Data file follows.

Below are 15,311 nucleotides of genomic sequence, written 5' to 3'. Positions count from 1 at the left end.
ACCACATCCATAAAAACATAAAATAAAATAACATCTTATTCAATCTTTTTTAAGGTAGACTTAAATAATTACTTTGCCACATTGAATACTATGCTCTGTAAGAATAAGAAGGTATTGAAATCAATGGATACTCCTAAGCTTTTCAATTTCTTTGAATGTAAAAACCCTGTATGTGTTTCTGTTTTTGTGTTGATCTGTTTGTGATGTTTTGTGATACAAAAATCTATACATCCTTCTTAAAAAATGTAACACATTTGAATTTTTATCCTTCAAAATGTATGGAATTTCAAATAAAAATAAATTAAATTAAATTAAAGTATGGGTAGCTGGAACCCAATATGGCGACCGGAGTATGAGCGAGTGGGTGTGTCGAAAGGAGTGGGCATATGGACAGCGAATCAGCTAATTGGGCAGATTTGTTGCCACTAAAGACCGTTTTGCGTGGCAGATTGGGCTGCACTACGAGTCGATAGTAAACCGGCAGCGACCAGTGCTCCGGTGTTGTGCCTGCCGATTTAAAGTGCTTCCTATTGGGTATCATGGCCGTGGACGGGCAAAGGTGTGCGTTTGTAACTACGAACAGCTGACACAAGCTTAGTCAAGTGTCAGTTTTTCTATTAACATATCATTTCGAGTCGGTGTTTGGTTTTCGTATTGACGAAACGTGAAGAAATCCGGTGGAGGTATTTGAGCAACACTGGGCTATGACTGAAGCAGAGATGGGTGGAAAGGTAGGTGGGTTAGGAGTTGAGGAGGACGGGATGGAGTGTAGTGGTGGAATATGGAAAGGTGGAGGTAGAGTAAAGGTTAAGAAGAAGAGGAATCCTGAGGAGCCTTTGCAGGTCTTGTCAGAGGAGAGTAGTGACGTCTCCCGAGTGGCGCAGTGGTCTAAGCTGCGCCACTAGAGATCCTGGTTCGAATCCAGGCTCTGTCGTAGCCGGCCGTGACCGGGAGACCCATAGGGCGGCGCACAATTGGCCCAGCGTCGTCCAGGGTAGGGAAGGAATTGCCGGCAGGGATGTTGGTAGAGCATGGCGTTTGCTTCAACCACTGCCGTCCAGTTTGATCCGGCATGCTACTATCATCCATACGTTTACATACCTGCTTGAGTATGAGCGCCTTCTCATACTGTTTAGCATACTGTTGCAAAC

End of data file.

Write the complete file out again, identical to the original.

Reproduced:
Below are 15,311 nucleotides of genomic sequence, written 5' to 3'. Positions count from 1 at the left end.
ACCACATCCATAAAAACATAAAATAAAATAACATCTTATTCAATCTTTTTTAAGGTAGACTTAAATAATTACTTTGCCACATTGAATACTATGCTCTGTAAGAATAAGAAGGTATTGAAATCAATGGATACTCCTAAGCTTTTCAATTTCTTTGAATGTAAAAACCCTGTATGTGTTTCTGTTTTTGTGTTGATCTGTTTGTGATGTTTTGTGATACAAAAATCTATACATCCTTCTTAAAAAATGTAACACATTTGAATTTTTATCCTTCAAAATGTATGGAATTTCAAATAAAAATAAATTAAATTAAATTAAAGTATGGGTAGCTGGAACCCAATATGGCGACCGGAGTATGAGCGAGTGGGTGTGTCGAAAGGAGTGGGCATATGGACAGCGAATCAGCTAATTGGGCAGATTTGTTGCCACTAAAGACCGTTTTGCGTGGCAGATTGGGCTGCACTACGAGTCGATAGTAAACCGGCAGCGACCAGTGCTCCGGTGTTGTGCCTGCCGATTTAAAGTGCTTCCTATTGGGTATCATGGCCGTGGACGGGCAAAGGTGTGCGTTTGTAACTACGAACAGCTGACACAAGCTTAGTCAAGTGTCAGTTTTTCTATTAACATATCATTTCGAGTCGGTGTTTGGTTTTCGTATTGACGAAACGTGAAGAAATCCGGTGGAGGTATTTGAGCAACACTGGGCTATGACTGAAGCAGAGATGGGTGGAAAGGTAGGTGGGTTAGGAGTTGAGGAGGACGGGATGGAGTGTAGTGGTGGAATATGGAAAGGTGGAGGTAGAGTAAAGGTTAAGAAGAAGAGGAATCCTGAGGAGCCTTTGCAGGTCTTGTCAGAGGAGAGTAGTGACGTCTCCCGAGTGGCGCAGTGGTCTAAGCTGCGCCACTAGAGATCCTGGTTCGAATCCAGGCTCTGTCGTAGCCGGCCGTGACCGGGAGACCCATAGGGCGGCGCACAATTGGCCCAGCGTCGTCCAGGGTAGGGAAGGAATTGCCGGCAGGGATGTTGGTAGAGCATGGCGTTTGCTTCAACCACTGCCGTCCAGTTTGATCCGGCATGCTACTATCATCCATACGTTTACATACCTGCTTGAGTATGAGCGCCTTCTCATACTGTTTAGCATACTGTTGCAAAC